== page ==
Will free wi-fi influence your decision for choosing which airline to fly?
It does for me, which is why I was very excited to have my first experience with wi-fi at 40,000 feet on my Southwest Airlines flight tonight – even though there was a cost of five dollars.
Realistically, you have to expect the unexpected when you fly, and weather delays resulted in plane changes that negated the promise to provide wi-fi on my two hour trip home from Baltimore to Chicago.
Nevertheless, I wrote this post anyway – offline.
Ground Control to Major Tom
In David Bowie's classic tune Space Oddity, he captures the peculiar experience of flying – one that tends to focus your attention on the present moment. This is why many of us know flying to be one of the best times to write.
There is something about being enveloped within the cocoon of the airplane that brings out our best work within a specific period. In many ways it works much like the Pomodoro Technique.
Free Wi-Fi and the Rejuventation of the Bus Industry
Free wi-fi was a major influence in the rebirth of the motor coach industry, with Megabus and Bolt being two of the most notable players. When my son Zak takes Megabus between our home in Chicago and The Ohio State University in Columbus, Ohio, he has six hours of free wi-fi use.
This is one reason why many commuters between Boston and New York city are opting to travel by bus instead of air. Business travelers know there will always be delays, regardless of the mode of transportation.
If taking the slow road by bus means having Internet connectivity during that journey of unknown duration, it suddenly becomes a viable, if not preferred alternative.
Free and Reverse Freemium
Free wi-fi on motorcoach travel helped to transform the bus industry, just as free or freemium services did for the social media and technology space. Southwest Airlines currently charges for the use of their wi-fi service, which may just be an experiment to determine how many are willing to pay for it.
This is sort of a reverse freemium approach. Why give any of it away if the majority is willing to pay for it? Freemium provides basic services for free and charges for premium or higher value services. For the most part, wi-fi is wi-fi, so maybe charging for all of it is a good plan.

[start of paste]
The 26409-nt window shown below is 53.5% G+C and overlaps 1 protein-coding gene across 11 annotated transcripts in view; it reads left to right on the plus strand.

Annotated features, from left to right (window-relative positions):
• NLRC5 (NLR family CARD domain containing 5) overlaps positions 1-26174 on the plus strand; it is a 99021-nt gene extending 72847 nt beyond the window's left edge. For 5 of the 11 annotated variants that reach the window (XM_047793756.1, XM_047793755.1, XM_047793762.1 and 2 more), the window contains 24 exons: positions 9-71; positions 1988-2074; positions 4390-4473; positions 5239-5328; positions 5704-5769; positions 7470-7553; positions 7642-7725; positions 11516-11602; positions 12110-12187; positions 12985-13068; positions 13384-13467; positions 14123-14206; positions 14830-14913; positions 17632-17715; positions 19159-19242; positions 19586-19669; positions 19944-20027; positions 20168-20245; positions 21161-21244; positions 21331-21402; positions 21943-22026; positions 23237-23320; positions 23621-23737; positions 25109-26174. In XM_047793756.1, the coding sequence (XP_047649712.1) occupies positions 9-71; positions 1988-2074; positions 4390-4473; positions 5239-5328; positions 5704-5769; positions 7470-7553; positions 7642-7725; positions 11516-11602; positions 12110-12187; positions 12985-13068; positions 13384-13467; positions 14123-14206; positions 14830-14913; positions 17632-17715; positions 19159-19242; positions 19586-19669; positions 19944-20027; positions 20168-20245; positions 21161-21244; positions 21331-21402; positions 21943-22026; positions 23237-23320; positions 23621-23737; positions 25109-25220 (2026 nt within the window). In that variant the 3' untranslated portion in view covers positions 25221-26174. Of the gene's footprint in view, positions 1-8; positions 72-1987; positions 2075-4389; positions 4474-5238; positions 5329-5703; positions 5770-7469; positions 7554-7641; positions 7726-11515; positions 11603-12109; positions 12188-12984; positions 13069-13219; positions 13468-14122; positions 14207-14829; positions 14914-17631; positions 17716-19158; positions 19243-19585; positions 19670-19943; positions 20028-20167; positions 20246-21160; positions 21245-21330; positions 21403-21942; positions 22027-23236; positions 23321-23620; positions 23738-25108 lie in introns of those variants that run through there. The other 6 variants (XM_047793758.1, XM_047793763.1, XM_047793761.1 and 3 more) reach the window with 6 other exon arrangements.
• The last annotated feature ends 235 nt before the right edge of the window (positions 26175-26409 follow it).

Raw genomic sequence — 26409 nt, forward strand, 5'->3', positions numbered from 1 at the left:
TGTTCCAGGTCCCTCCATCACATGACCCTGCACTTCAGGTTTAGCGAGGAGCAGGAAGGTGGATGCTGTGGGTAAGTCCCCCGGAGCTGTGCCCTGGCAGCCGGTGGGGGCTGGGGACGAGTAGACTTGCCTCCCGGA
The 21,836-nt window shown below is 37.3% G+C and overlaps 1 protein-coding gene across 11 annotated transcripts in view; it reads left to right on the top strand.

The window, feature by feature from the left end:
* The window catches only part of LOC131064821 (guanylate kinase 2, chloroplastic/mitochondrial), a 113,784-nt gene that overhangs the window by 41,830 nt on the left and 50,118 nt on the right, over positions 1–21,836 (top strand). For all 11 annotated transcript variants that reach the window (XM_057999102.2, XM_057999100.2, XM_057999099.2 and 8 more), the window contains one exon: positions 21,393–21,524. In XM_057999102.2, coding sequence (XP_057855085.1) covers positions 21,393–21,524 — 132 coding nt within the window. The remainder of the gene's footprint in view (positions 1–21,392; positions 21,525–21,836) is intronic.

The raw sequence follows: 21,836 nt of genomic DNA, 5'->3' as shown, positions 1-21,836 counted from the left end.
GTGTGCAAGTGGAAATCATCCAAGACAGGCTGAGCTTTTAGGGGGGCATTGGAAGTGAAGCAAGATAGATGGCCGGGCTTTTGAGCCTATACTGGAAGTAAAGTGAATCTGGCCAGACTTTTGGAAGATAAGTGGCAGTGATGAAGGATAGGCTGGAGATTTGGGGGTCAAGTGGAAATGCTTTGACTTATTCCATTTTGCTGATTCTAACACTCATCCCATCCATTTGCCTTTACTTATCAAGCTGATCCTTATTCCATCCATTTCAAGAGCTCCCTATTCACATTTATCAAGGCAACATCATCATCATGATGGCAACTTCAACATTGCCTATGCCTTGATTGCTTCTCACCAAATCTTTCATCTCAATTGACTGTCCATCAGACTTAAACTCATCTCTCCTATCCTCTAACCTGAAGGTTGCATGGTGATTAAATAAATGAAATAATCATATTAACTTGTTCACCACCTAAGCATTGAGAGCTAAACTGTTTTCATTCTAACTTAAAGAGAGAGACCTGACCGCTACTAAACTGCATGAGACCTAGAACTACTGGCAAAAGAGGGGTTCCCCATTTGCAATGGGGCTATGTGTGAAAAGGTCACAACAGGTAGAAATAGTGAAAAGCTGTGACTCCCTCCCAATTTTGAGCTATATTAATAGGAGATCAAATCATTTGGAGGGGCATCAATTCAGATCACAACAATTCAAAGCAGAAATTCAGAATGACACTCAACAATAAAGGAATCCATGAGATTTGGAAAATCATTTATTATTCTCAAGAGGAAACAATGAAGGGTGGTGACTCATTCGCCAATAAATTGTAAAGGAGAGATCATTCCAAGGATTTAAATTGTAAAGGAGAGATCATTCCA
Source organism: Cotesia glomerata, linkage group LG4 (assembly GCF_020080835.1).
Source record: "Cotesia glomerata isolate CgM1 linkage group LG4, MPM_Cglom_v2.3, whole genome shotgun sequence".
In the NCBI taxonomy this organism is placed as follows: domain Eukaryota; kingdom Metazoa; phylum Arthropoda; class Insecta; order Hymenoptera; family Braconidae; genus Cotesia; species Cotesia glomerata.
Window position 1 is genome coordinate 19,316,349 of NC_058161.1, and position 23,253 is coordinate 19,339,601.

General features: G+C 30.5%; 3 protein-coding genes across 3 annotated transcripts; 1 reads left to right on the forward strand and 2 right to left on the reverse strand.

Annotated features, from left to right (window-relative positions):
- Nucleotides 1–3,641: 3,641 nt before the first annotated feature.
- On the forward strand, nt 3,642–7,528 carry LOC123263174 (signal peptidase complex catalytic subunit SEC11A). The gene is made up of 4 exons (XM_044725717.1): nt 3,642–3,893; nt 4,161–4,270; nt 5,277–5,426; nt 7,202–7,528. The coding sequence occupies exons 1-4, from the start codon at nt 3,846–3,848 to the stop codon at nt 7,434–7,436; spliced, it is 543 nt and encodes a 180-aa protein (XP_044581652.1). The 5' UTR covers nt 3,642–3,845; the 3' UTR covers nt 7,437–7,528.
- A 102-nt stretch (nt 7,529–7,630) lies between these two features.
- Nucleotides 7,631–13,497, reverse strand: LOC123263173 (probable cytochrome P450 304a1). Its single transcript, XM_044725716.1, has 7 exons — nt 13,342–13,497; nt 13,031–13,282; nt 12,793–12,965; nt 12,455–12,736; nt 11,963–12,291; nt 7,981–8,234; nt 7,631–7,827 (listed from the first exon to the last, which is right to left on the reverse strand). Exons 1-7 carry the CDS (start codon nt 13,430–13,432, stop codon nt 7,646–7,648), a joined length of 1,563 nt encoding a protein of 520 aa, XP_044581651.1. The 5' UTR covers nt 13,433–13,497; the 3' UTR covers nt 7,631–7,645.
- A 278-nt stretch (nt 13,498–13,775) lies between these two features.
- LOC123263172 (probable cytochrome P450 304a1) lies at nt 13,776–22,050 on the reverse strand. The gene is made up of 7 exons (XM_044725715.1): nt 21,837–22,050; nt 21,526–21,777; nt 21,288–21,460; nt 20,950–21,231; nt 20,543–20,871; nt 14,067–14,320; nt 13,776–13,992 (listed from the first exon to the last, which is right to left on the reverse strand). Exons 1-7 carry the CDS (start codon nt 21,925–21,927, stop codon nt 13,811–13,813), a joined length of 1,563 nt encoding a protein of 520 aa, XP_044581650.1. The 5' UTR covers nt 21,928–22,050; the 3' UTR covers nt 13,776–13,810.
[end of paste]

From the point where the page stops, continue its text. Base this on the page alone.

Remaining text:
However, hotels tried this and it only aggravated their best customers. This is why most chains now offer free wi-fi to their best customers – those enrolled in their rewards plans. They use the free wi-fi for a purpose – alignment with their brand.
What is the Value of Wi-Fi
Consumers now determine value. Social media gives them a voice and they use it. My hunch is that once travelers recognize wi-fi can be provided during air travel, they will expect it – and for free.
Why? Because wi-fi is now as universal as a glass of water. Nearly all of us use it.
This will become more evident as devices such as the iPad become more prevalent, and as the the Facebook generation enters the workforce.
The Competitive Nature of Your Industry
Like so many other industries, air travel is competitive. Offering a valuable service such as free wi-fi gives businesses an edge. This is probably why Southwest Airlines plans to have wi-fi in all of their planes by the end of the summer.
The question is whether or not they will continue to charge for it. The answer lies within the fact that there are two types of air travelers – the business travelers that are loyal to a specific airline, and the many casual travelers that will always take the least expensive option.
What does this mean for your business?
Are there extra services that you could (and should) be offering for a fee to attract new customers?
Or should you offer them for free to maintain a competitive advantage?
These are decisions that you should always be considering if you expect to be competitive and relevant to the markets you serve.
You don't want to be like Major Tom – getting the bad news from ground control while you are floating out in space. In many ways businesses are floating in space if they are not aggressively seeking to communicate with ground control – their customers.
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Until tomorrow, Jeff